The Sisters of The Good Samaritan - Protection of Children, Young People and Vulnerable Adults
April 2019

‘Do unto others’ sparks a lifetime of service

An ‘interesting life’ and practical desire to give back has spurred Patricia Purcell’s volunteer service to the community, writes Debra Vermeer.

BY Debra Vermeer

Good Samaritan Foundation board director, Patricia Purcell OAM reckons she’s had “an interesting life” and few could argue, with careers in nursing and the tourism industry, underpinned by a practical commitment to give back to the community through volunteering.

Born in Sydney, Pat grew up in Cabarita, the second youngest of six children, in a family of strong faith.

“Oh yes, we all walked up the street every week to Mass at Mortlake, with an Irish Catholic priest. It was definitely a big part of our lives,” she says.

Pat went to primary school with the Sisters of St Joseph at Enfield and then to Santa Sabina College at Strathfield, with the Dominican Sisters, before embarking on a nursing career with the Sisters of Mercy at the Mater Hospital, and then specialising in midwifery at the Royal Women’s Hospital at Paddington.

“But then I decided I wanted a break from nursing,” she says. “And I had this interest in tourism and hospitality, so I quit nursing and got a job at Sydney’s Chevron Hotel in the public relations department.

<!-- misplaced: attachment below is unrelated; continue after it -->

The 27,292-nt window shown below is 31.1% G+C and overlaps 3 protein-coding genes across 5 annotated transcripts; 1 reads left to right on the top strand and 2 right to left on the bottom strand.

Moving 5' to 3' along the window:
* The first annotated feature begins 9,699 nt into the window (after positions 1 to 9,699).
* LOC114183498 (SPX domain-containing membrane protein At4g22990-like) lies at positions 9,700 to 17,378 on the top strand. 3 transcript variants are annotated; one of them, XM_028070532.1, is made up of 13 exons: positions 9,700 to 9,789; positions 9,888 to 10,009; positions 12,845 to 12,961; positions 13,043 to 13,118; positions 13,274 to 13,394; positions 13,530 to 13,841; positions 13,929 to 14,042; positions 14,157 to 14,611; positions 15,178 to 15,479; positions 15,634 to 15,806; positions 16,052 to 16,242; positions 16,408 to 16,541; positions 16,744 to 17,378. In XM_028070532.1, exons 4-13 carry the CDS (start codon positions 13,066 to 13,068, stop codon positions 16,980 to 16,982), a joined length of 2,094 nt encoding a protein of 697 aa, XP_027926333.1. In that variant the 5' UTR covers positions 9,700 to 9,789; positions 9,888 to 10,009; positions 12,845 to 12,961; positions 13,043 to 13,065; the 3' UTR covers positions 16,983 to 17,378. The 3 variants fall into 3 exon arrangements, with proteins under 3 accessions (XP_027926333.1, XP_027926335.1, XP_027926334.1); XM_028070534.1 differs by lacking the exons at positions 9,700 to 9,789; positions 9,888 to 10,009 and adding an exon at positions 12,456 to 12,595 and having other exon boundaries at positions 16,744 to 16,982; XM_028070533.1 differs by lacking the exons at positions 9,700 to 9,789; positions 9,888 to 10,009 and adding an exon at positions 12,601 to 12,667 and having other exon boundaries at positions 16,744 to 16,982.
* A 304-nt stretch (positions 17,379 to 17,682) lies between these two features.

“I looked after the reservations for its nightclub, the Silver Spade, which was one of the two big nightclubs in Sydney in the 60s. All the stars came to it, like Shirley Bassey. I saw a lot of great shows there and it opened up a whole new world to me.”

From there, Pat moved onto the Hotel Australia, a landmark hotel in the city, and worked in sales. She stayed there until the middle of 1971 when they closed the hotel to make way for the MLC Centre, which stands on the site today.

A job at The Gazebo Hotel followed, where she worked for five years in sales and marketing, with a particular emphasis on the New Zealand market, which provided for much of Australia’s tourism flow in the 1970s.

“It was wonderful training and I met some fabulous people,” she recalls. “Tourism was really taking off in the 70s and 80s. Before that, nobody travelled much, but then there was a real boom.

“It was a bit of a bloke’s world, that’s for sure. And the men didn’t like the women coming up the ladder in those days. You’d get so far and then hit the glass ceiling. But by the same token, I didn’t let it worry me too much. We used to just tell them to get nicked.”